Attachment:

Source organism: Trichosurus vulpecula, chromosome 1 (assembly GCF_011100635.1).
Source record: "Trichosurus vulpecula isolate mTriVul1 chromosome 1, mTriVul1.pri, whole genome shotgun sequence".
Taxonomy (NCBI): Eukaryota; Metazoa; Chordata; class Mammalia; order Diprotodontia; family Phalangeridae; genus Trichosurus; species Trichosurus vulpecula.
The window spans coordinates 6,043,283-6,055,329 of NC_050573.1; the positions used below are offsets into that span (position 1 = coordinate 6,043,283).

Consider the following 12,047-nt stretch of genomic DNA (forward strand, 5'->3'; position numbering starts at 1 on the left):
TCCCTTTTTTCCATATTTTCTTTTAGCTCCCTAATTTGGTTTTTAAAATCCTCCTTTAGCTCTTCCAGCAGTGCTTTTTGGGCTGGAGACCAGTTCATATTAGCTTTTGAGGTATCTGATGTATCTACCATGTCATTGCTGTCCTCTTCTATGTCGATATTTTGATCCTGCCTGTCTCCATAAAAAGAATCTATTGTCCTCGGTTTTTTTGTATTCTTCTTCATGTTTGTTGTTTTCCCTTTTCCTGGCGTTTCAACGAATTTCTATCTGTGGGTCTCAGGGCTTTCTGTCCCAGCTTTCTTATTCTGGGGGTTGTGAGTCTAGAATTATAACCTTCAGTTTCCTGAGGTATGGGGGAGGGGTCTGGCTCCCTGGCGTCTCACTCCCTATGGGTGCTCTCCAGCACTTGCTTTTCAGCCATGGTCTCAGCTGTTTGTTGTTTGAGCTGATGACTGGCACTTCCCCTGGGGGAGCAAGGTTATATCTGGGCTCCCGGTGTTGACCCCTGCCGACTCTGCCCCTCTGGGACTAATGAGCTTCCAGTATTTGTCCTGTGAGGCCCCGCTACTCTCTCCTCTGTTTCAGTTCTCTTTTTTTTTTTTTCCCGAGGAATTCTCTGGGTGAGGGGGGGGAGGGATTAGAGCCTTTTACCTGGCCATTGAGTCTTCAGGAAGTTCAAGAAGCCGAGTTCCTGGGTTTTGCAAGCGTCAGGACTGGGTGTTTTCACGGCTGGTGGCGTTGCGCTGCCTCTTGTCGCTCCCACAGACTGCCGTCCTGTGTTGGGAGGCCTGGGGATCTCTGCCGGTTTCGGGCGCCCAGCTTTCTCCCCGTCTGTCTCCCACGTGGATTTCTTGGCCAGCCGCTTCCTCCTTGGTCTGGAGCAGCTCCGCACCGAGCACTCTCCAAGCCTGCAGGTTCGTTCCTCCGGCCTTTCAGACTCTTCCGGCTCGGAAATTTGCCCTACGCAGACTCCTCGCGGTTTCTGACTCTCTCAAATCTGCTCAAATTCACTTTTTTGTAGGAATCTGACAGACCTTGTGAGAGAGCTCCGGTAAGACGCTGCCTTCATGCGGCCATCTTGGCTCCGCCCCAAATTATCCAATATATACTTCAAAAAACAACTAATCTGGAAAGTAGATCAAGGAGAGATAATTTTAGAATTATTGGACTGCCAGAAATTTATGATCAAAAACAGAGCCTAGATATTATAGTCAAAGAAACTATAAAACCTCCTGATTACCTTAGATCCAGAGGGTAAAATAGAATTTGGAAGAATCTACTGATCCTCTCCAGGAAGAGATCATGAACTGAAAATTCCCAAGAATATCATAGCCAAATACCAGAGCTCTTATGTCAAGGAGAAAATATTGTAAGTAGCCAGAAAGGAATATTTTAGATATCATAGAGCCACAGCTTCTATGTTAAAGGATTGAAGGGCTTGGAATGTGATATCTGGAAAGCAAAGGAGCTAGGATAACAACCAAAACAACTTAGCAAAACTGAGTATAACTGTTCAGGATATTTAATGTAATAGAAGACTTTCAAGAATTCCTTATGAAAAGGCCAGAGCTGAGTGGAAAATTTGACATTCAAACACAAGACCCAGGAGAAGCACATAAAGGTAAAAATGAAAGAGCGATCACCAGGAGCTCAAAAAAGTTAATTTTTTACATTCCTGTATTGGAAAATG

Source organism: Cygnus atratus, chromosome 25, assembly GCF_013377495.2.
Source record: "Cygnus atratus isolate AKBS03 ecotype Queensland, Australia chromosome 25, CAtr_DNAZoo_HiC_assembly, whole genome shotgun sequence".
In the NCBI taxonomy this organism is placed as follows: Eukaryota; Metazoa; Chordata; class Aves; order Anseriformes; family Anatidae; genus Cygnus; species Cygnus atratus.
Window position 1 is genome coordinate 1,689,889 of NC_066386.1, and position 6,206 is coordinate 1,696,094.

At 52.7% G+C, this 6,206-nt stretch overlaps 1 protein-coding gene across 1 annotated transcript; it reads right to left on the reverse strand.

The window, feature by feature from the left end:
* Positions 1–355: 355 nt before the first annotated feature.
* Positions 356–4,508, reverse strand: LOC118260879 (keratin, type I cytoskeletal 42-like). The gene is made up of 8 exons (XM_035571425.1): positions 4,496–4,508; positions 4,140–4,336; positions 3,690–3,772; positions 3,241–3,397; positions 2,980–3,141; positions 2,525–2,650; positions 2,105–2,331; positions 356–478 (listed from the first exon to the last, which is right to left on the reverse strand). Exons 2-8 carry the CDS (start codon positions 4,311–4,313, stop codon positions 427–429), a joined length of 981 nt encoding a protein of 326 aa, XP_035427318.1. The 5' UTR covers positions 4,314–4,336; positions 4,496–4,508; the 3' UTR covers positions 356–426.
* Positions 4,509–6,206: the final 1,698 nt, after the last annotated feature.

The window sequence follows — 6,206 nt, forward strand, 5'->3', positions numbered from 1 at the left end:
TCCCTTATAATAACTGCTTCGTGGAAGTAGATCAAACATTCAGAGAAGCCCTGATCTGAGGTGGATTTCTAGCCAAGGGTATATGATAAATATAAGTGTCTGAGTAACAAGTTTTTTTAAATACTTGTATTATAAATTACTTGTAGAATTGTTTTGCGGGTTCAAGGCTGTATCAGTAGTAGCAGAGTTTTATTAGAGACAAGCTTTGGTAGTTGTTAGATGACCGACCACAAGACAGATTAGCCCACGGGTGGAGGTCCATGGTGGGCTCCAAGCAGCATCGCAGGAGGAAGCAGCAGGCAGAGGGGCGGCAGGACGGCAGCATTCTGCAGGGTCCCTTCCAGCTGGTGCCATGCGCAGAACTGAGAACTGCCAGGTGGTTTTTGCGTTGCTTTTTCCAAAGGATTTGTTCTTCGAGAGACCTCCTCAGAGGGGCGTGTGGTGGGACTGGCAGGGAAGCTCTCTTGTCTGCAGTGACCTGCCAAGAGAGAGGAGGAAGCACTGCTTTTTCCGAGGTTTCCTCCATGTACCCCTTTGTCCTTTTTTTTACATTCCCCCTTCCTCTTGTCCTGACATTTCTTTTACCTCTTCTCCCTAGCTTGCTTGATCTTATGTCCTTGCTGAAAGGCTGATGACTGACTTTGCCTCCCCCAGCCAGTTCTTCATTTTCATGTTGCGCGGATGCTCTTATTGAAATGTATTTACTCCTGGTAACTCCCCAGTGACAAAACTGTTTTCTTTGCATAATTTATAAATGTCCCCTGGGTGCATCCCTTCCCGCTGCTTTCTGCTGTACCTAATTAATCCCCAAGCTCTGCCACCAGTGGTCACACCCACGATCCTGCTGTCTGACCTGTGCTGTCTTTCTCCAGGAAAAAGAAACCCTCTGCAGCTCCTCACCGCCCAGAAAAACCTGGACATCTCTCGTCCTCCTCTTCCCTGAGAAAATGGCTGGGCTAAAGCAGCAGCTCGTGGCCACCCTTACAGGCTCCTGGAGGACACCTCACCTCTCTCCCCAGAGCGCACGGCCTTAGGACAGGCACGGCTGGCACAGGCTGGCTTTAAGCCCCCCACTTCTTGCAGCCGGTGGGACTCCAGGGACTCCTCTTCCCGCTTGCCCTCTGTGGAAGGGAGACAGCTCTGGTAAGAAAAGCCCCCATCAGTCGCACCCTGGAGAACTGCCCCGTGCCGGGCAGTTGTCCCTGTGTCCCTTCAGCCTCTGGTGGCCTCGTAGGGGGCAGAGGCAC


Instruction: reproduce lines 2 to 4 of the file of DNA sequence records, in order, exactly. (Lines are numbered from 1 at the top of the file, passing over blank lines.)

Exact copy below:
Source record: "Trichosurus vulpecula isolate mTriVul1 chromosome 1, mTriVul1.pri, whole genome shotgun sequence".
Taxonomy (NCBI): Eukaryota; Metazoa; Chordata; class Mammalia; order Diprotodontia; family Phalangeridae; genus Trichosurus; species Trichosurus vulpecula.
The window spans coordinates 6,043,283-6,055,329 of NC_050573.1; the positions used below are offsets into that span (position 1 = coordinate 6,043,283).